The verdict is in, and it isn’t good: recent research has shown us that only about half of personal trainers use reliable sources of information. For those of us who want to be taken seriously as personal trainers this is concerning. For those of us who want to know that they are hiring a competent, knowledgeable professional, this is also concerning!
This was first identified in Australian personal trainers in 2017, and has been confirmed by my own research. Other research has identified a higher number, but large proportions of these trainers also used unreliable sources, so this may not be any better.
This isn’t a surprise, and is consistent with broader issues in the industry, such as trainers having difficulty identifying reliable sources, and operating outside their scope of practice (something that has been identified again, and again, and again).
But the interesting question is why trainers choose these sources?
Here’s the scenario: you are discussing exercise programs with another trainer at the gym, who is a big guy, when you work out that you disagree about something.
When training for muscle hypertrophy (increasing the size of a muscle), he programs 15 repetitions for each set. Anything more or less, and you won’t get as much of a benefit, he tells you. But you recall that when you were studying your lecturers and textbooks suggested that the 8-12 reps range was best for increasing muscle size.
So you ask more questions. It turns out, this trainer ignores the books and the lecturers. He learnt from another, older trainer, who was also really big, who recommended 15 reps. It must work, because both of these trainers are really big, so it doesn’t matter to them what the books say.
I know… some of you won’t have to imagine very hard in this scenario. You’ve probably seen or heard something similar.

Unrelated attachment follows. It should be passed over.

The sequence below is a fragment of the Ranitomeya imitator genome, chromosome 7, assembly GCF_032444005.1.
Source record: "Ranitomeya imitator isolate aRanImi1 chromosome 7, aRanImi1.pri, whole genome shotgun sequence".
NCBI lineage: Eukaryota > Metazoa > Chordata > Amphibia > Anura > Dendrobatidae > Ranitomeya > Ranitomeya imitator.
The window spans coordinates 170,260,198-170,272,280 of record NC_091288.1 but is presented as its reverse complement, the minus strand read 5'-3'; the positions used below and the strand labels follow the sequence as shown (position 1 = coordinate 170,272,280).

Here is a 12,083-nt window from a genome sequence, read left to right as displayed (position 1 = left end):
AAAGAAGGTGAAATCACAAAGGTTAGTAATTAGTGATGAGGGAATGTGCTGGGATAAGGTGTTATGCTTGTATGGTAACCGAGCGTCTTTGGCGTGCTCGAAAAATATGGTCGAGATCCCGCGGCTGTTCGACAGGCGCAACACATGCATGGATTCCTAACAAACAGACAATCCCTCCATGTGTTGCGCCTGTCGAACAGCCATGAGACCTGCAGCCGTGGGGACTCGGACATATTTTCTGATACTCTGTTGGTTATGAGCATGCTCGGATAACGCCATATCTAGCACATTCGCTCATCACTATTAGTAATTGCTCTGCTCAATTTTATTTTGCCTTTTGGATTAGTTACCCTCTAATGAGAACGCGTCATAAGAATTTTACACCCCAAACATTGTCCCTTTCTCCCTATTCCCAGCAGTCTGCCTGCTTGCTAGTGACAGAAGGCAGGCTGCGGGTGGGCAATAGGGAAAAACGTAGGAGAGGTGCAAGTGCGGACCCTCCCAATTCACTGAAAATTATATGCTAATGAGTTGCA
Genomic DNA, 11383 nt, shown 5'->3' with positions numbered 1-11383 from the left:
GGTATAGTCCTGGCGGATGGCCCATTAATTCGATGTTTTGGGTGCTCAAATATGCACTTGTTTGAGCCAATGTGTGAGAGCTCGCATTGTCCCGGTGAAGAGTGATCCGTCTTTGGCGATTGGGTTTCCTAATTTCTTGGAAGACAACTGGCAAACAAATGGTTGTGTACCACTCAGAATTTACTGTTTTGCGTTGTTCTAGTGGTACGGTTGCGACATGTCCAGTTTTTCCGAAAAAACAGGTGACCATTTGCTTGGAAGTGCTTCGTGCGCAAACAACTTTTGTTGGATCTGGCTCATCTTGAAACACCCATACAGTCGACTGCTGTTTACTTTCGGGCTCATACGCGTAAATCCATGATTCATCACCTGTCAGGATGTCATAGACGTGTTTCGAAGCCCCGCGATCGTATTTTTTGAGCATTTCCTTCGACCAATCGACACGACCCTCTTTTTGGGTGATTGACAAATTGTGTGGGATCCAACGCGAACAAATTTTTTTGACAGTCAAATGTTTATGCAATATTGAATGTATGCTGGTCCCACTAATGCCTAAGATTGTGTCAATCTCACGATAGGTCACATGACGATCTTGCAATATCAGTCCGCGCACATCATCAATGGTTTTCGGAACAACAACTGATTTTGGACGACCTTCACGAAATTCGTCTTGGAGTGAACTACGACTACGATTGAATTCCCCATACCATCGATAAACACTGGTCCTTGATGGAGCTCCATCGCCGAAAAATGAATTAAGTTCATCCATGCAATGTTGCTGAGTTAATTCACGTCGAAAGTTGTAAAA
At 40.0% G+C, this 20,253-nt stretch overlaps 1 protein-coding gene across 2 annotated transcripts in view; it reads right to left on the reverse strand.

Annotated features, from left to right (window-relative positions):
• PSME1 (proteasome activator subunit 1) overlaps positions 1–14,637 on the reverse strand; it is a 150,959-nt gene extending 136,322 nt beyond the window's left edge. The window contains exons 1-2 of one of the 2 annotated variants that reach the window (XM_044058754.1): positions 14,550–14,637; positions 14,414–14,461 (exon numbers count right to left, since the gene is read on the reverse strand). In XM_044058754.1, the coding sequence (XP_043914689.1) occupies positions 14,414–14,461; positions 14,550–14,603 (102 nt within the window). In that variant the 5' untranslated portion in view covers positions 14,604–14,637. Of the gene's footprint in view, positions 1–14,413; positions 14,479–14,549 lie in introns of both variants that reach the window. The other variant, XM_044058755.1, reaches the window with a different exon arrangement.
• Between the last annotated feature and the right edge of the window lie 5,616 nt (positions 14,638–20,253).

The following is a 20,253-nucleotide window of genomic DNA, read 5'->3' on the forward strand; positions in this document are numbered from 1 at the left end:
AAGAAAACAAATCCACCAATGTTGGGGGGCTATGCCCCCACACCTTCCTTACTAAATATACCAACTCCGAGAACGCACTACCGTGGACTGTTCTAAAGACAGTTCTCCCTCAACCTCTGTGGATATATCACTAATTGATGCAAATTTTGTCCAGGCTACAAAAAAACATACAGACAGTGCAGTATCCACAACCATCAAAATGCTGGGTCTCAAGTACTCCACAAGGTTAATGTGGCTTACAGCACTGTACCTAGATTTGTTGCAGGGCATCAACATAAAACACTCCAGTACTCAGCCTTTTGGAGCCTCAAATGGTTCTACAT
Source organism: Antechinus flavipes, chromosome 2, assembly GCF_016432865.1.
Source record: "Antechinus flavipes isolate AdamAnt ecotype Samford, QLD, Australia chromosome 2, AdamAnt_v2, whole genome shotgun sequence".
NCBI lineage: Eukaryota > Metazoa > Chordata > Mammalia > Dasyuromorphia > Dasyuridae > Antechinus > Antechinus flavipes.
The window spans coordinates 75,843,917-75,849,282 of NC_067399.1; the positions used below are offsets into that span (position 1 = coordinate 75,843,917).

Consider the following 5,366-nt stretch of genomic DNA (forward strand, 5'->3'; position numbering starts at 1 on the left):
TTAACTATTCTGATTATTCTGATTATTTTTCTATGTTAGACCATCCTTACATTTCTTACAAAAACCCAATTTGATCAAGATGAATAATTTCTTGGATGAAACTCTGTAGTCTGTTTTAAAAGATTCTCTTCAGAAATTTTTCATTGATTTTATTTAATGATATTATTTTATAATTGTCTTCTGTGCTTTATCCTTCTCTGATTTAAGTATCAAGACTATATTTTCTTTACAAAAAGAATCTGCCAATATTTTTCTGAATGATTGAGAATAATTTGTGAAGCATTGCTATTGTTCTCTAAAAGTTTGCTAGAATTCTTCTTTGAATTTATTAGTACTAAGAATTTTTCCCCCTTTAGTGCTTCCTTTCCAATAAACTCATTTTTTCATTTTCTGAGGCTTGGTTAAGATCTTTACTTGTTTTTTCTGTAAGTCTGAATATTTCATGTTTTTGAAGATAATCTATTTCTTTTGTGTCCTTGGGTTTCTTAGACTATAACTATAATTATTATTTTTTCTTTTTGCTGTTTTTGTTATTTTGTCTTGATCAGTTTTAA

Why do trainers choose to trust some sources, but not others? What is it about this muscle bound trainer that makes him think another person’s opinion is more compelling than thorough academic research? Is research evidence more trustworthy than our personal experience, or the experience of someone we know?
Why is personal experience so convincing?
When it comes to how we expend mental resources, people are cheap.
The term used in the psychology literature is “cognitive misers“, and none of us are exempt. We spare cognitive resources where possible, and make quick decisions, without a lot of conscious processing.
Sometimes this is really useful. When your life is threatened, every second you spend thinking about the threat could be fatal. But weighing up the quality of a piece of information is different, and we usually don’t spend the time on this task that we should.
The cognitive shortcuts we use to speed up processing are called heuristics. These are usually really useful, as they stop us from having to interpret everything we see as if it was brand new. We rely instead on previous experience to provide context to new experiences.
But some of these heuristics can affect how we perform complex tasks, like assessing risk, or the quality of information.
An example is the availability heuristic. We are heavily influenced by the things that happen to us, or the people we know. For example, we might rate the likelihood of certain injuries to be greater if we have seen them or suffered them ourselves. Conversely, we may under-estimate the risk of heart disease, because it doesn’t run in our family.
While it’s useful to be able to recall things that happen to us more readily that what happens to others, we are also more influenced by events that involved celebrities. That isn’t helpful!
And these heuristics can lead to irrational, or inaccurate, thinking strategies known as biases.
Two biases we should know
The first is the primacy effect.
When we collect information over a longer period of time, the information we are exposed to first is given more weight than what comes after. In our current scenario, the older mentor provided some early information, which is considered more valuable than it should be.
And once our opinion is formed, new information is interpreted based on how it agrees with this opinion. When the new information confirms our opinion, we find it more compelling. When it disagrees with us, we are more likely to find reasons not to trust it, no matter what the quality of the evidence is.
This is called confirmation bias.